AUSTIN, Texas - A former personal assistant to Lance Armstrong filed court papers Thursday alleging that he discovered a banned substance in the cycling champion’s apartment early last year.
Armstrong’s attorney, Timothy Herman, called the allegation false and “absurd.”
Speculation kept building, meanwhile, that Armstrong would retire later this year after trying to win his seventh straight Tour de France.
“Four more months and it’s over ...,” he told Gazzetta dello Sport, the Italian newspaper reported Thursday.
“I miss my kids and all the pressure I have on me is taking its toll,” he said.
Armstrong has scheduled a press conference in the United States on April 18 before the Tour of Georgia. He signed a two-year contract with his new team sponsor before this season, but the deal requires that he race just one more Tour de France.
“You will all know a little more in two weeks’ time,” he said after finishing 24th in the Paris-Camembert cycling race this week. “I have to talk to the press and I have to tell them something important.
“The only thing I know for sure is that I will be starting the Tour de France this year. But it could be the last.”
Mark Higgins, a spokesman for Capital Sports Entertainment — which represents Armstrong and runs the Discovery Channel team — would only say Thursday: “Lance will make an announcement at the press conference that is to be determined.”
In Texas, Mike Anderson, who is involved in a legal fight with Armstrong over alleged promises the cyclist made to help Anderson start a bike shop, made the claim about a banned substance in a brief filed in state district court.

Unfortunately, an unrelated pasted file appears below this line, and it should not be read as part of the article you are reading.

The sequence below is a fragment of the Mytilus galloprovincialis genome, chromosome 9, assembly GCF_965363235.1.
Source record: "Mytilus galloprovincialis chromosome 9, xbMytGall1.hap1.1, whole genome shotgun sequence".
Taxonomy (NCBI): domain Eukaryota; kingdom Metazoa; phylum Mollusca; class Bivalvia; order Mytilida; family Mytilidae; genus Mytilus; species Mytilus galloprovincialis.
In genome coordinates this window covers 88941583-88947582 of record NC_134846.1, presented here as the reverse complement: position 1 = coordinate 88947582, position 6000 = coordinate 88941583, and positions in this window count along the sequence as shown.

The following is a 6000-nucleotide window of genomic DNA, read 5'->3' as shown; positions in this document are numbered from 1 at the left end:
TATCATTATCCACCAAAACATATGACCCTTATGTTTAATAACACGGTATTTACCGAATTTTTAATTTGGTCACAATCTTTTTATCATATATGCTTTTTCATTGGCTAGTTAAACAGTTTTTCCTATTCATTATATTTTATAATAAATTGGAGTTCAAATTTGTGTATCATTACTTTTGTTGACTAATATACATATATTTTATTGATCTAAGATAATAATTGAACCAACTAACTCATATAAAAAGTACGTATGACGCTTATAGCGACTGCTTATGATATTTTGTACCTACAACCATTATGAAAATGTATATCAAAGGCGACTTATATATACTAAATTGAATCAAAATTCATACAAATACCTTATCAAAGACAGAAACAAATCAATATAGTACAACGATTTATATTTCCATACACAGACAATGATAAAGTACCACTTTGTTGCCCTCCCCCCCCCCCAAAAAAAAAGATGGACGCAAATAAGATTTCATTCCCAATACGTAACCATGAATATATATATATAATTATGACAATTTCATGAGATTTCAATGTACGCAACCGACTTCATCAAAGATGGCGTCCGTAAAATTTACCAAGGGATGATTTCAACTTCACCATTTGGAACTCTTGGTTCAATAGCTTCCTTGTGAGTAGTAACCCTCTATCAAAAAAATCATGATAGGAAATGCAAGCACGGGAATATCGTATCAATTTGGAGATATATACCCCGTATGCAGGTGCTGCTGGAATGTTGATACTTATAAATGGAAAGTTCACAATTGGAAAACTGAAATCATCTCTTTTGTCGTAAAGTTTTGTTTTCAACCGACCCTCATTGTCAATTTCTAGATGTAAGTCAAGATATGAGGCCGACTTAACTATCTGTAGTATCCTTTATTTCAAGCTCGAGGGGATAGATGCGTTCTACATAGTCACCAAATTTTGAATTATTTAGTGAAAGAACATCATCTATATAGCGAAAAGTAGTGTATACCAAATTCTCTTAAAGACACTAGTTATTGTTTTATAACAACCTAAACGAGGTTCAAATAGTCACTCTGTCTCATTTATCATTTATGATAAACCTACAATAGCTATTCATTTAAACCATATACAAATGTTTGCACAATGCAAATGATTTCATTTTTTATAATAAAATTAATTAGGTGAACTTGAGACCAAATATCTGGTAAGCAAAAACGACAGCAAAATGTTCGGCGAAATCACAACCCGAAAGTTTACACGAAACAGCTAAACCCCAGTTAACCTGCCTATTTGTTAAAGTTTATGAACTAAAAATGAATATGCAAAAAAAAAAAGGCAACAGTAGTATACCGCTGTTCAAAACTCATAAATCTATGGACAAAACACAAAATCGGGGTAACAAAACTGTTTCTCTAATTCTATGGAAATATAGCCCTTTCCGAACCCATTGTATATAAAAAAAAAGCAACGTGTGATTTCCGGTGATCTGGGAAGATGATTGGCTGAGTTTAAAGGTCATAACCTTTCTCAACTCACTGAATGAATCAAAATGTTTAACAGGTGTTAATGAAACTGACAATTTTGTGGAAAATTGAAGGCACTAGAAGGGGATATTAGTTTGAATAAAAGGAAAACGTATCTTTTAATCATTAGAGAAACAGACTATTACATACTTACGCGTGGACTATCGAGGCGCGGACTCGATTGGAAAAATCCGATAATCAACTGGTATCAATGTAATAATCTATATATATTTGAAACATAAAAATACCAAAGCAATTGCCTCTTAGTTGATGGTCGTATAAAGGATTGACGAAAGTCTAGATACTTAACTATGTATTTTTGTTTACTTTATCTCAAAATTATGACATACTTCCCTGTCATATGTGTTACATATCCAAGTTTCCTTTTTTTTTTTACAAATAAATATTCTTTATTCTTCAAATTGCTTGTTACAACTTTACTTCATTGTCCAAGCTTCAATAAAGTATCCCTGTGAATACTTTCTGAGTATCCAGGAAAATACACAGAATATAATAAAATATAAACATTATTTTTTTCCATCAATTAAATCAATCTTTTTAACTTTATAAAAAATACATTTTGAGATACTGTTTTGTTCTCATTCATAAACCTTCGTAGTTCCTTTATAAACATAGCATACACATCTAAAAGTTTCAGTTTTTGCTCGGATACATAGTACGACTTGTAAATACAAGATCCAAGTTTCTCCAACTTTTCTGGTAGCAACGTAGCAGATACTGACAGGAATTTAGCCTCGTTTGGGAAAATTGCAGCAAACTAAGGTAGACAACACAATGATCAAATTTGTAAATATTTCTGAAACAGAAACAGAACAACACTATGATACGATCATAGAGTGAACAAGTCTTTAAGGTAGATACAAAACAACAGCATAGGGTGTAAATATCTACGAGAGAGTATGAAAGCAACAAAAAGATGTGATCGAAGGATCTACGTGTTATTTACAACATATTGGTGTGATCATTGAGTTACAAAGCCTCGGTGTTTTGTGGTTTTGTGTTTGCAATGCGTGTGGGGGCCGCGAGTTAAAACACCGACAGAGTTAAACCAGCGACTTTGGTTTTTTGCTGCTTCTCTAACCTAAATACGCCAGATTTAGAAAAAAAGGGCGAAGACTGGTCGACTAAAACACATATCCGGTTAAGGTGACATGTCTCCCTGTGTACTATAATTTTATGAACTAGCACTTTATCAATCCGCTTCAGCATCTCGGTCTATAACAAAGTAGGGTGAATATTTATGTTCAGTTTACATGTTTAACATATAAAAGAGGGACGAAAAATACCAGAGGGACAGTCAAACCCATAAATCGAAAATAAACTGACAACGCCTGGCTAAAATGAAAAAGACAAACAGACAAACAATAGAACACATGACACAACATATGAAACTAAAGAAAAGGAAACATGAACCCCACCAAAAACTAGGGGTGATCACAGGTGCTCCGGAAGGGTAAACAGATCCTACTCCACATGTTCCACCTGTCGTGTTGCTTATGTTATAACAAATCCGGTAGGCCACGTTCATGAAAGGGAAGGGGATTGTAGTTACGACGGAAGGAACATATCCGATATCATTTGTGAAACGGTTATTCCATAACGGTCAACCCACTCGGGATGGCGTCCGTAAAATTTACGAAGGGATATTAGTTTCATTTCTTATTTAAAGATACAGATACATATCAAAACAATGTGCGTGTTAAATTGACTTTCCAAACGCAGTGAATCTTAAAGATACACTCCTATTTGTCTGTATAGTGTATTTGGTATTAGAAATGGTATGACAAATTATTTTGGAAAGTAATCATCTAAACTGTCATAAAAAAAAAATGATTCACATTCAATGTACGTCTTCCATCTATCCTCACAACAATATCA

Armstrong, who is in Europe, has maintained that he is drug-free. The cancer survivor frequently notes he is one of the most drug-tested athletes in the world.
“We are not going to be blackmailed or pay extortion money to hide something that isn’t true,” Herman said.
Anderson, who says he had a key to Armstrong’s apartment in Girona, Spain, alleges he was cleaning the bathroom in “early 2004” when he found a white box labeled “like any other prescription drug” but that did not have a doctor’s prescription attached.
Written on the box was the trademark name “Androstenine, or something very close to this,” Anderson said.
“He went to the computer, looked it up on the WADA or USADA Web site(s), and confirmed that what he had found was an androgen, a listed banned substance,” Anderson’s court brief states, referring to the World Anti-Doping Agency and the U.S. Anti-Doping Agency.
Anderson said he put the box back in the medicine cabinet where he found it. Fearing he would be fired, he said he did not confront Armstrong about it. He said he looked for the box again after Armstrong left Girona to train in the Canary Islands, but didn’t find it.
2010 Tour de France